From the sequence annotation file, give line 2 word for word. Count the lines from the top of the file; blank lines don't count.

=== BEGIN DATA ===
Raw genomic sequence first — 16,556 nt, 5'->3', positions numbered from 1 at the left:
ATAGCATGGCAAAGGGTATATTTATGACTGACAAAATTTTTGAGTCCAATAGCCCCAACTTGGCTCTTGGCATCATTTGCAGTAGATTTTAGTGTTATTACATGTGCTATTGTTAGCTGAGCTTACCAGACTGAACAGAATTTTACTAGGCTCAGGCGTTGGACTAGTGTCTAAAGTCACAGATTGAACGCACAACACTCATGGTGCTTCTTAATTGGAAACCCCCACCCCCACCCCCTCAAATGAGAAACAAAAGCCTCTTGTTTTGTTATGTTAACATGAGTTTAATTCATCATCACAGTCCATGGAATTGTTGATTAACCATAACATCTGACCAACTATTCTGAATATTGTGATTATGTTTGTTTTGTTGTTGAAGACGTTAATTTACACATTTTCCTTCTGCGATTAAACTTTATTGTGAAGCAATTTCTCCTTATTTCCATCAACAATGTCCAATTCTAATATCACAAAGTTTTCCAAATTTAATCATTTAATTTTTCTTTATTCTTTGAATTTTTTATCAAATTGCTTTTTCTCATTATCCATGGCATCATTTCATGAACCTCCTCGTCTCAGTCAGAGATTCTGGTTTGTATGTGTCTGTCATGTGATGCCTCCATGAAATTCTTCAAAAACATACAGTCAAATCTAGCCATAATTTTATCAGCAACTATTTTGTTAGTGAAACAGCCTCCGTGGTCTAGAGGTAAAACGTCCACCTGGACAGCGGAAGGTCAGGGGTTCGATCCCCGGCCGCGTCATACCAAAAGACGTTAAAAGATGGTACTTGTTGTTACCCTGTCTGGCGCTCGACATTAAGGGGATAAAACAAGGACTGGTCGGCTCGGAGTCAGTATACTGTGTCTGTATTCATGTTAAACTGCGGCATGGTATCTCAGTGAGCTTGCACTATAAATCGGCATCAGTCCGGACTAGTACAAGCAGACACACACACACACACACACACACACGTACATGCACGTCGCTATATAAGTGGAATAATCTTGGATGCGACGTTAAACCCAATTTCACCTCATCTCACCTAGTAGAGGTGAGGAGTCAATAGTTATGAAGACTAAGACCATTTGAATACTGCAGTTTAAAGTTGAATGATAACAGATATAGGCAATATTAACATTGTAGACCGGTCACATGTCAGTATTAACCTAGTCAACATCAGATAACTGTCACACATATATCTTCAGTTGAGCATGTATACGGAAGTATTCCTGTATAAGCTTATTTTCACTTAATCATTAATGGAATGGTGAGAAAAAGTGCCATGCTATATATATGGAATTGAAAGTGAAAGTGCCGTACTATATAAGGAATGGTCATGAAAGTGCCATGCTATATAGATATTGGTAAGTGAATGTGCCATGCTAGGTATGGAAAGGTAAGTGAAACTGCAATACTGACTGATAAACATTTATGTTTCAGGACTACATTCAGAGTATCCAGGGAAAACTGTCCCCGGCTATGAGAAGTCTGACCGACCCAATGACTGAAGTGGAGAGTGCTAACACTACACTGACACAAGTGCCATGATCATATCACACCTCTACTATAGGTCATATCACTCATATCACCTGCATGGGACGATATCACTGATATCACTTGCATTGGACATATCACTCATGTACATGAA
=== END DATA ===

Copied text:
ATAGCATGGCAAAGGGTATATTTATGACTGACAAAATTTTTGAGTCCAATAGCCCCAACTTGGCTCTTGGCATCATTTGCAGTAGATTTTAGTGTTATTACATGTGCTATTGTTAGCTGAGCTTACCAGACTGAACAGAATTTTACTAGGCTCAGGCGTTGGACTAGTGTCTAAAGTCACAGATTGAACGCACAACACTCATGGTGCTTCTTAATTGGAAACCCCCACCCCCACCCCCTCAAATGAGAAACAAAAGCCTCTTGTTTTGTTATGTTAACATGAGTTTAATTCATCATCACAGTCCATGGAATTGTTGATTAACCATAACATCTGACCAACTATTCTGAATATTGTGATTATGTTTGTTTTGTTGTTGAAGACGTTAATTTACACATTTTCCTTCTGCGATTAAACTTTATTGTGAAGCAATTTCTCCTTATTTCCATCAACAATGTCCAATTCTAATATCACAAAGTTTTCCAAATTTAATCATTTAATTTTTCTTTATTCTTTGAATTTTTTATCAAATTGCTTTTTCTCATTATCCATGGCATCATTTCATGAACCTCCTCGTCTCAGTCAGAGATTCTGGTTTGTATGTGTCTGTCATGTGATGCCTCCATGAAATTCTTCAAAAACATACAGTCAAATCTAGCCATAATTTTATCAGCAACTATTTTGTTAGTGAAACAGCCTCCGTGGTCTAGAGGTAAAACGTCCACCTGGACAGCGGAAGGTCAGGGGTTCGATCCCCGGCCGCGTCATACCAAAAGACGTTAAAAGATGGTACTTGTTGTTACCCTGTCTGGCGCTCGACATTAAGGGGATAAAACAAGGACTGGTCGGCTCGGAGTCAGTATACTGTGTCTGTATTCATGTTAAACTGCGGCATGGTATCTCAGTGAGCTTGCACTATAAATCGGCATCAGTCCGGACTAGTACAAGCAGACACACACACACACACACACACACACGTACATGCACGTCGCTATATAAGTGGAATAATCTTGGATGCGACGTTAAACCCAATTTCACCTCATCTCACCTAGTAGAGGTGAGGAGTCAATAGTTATGAAGACTAAGACCATTTGAATACTGCAGTTTAAAGTTGAATGATAACAGATATAGGCAATATTAACATTGTAGACCGGTCACATGTCAGTATTAACCTAGTCAACATCAGATAACTGTCACACATATATCTTCAGTTGAGCATGTATACGGAAGTATTCCTGTATAAGCTTATTTTCACTTAATCATTAATGGAATGGTGAGAAAAAGTGCCATGCTATATATATGGAATTGAAAGTGAAAGTGCCGTACTATATAAGGAATGGTCATGAAAGTGCCATGCTATATAGATATTGGTAAGTGAATGTGCCATGCTAGGTATGGAAAGGTAAGTGAAACTGCAATACTGACTGATAAACATTTATGTTTCAGGACTACATTCAGAGTATCCAGGGAAAACTGTCCCCGGCTATGAGAAGTCTGACCGACCCAATGACTGAAGTGGAGAGTGCTAACACTACACTGACACAAGTGCCATGATCATATCACACCTCTACTATAGGTCATATCACTCATATCACCTGCATGGGACGATATCACTGATATCACTTGCATTGGACATATCACTCATGTACATGAA